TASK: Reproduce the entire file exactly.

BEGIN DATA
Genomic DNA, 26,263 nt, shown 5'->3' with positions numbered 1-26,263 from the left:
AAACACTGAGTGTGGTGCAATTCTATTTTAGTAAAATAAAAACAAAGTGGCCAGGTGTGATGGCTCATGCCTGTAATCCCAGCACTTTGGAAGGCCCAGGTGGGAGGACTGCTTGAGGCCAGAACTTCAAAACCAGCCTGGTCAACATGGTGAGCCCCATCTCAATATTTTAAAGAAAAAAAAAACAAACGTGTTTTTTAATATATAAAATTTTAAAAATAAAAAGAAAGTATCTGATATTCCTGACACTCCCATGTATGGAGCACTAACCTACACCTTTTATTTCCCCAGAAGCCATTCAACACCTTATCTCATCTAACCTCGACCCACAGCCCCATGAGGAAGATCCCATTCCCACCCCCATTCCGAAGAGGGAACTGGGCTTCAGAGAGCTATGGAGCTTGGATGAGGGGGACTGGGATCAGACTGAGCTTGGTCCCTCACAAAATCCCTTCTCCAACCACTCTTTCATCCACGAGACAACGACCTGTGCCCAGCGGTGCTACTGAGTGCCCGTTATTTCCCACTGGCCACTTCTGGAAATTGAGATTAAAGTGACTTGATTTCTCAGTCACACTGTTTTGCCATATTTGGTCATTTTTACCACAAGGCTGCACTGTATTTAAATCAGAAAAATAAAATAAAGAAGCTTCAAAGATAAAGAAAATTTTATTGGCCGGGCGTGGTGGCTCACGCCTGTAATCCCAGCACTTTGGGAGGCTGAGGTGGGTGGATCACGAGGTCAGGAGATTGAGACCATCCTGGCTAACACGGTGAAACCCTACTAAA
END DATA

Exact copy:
Genomic DNA, 26,263 nt, shown 5'->3' with positions numbered 1-26,263 from the left:
AAACACTGAGTGTGGTGCAATTCTATTTTAGTAAAATAAAAACAAAGTGGCCAGGTGTGATGGCTCATGCCTGTAATCCCAGCACTTTGGAAGGCCCAGGTGGGAGGACTGCTTGAGGCCAGAACTTCAAAACCAGCCTGGTCAACATGGTGAGCCCCATCTCAATATTTTAAAGAAAAAAAAAACAAACGTGTTTTTTAATATATAAAATTTTAAAAATAAAAAGAAAGTATCTGATATTCCTGACACTCCCATGTATGGAGCACTAACCTACACCTTTTATTTCCCCAGAAGCCATTCAACACCTTATCTCATCTAACCTCGACCCACAGCCCCATGAGGAAGATCCCATTCCCACCCCCATTCCGAAGAGGGAACTGGGCTTCAGAGAGCTATGGAGCTTGGATGAGGGGGACTGGGATCAGACTGAGCTTGGTCCCTCACAAAATCCCTTCTCCAACCACTCTTTCATCCACGAGACAACGACCTGTGCCCAGCGGTGCTACTGAGTGCCCGTTATTTCCCACTGGCCACTTCTGGAAATTGAGATTAAAGTGACTTGATTTCTCAGTCACACTGTTTTGCCATATTTGGTCATTTTTACCACAAGGCTGCACTGTATTTAAATCAGAAAAATAAAATAAAGAAGCTTCAAAGATAAAGAAAATTTTATTGGCCGGGCGTGGTGGCTCACGCCTGTAATCCCAGCACTTTGGGAGGCTGAGGTGGGTGGATCACGAGGTCAGGAGATTGAGACCATCCTGGCTAACACGGTGAAACCCTACTAAA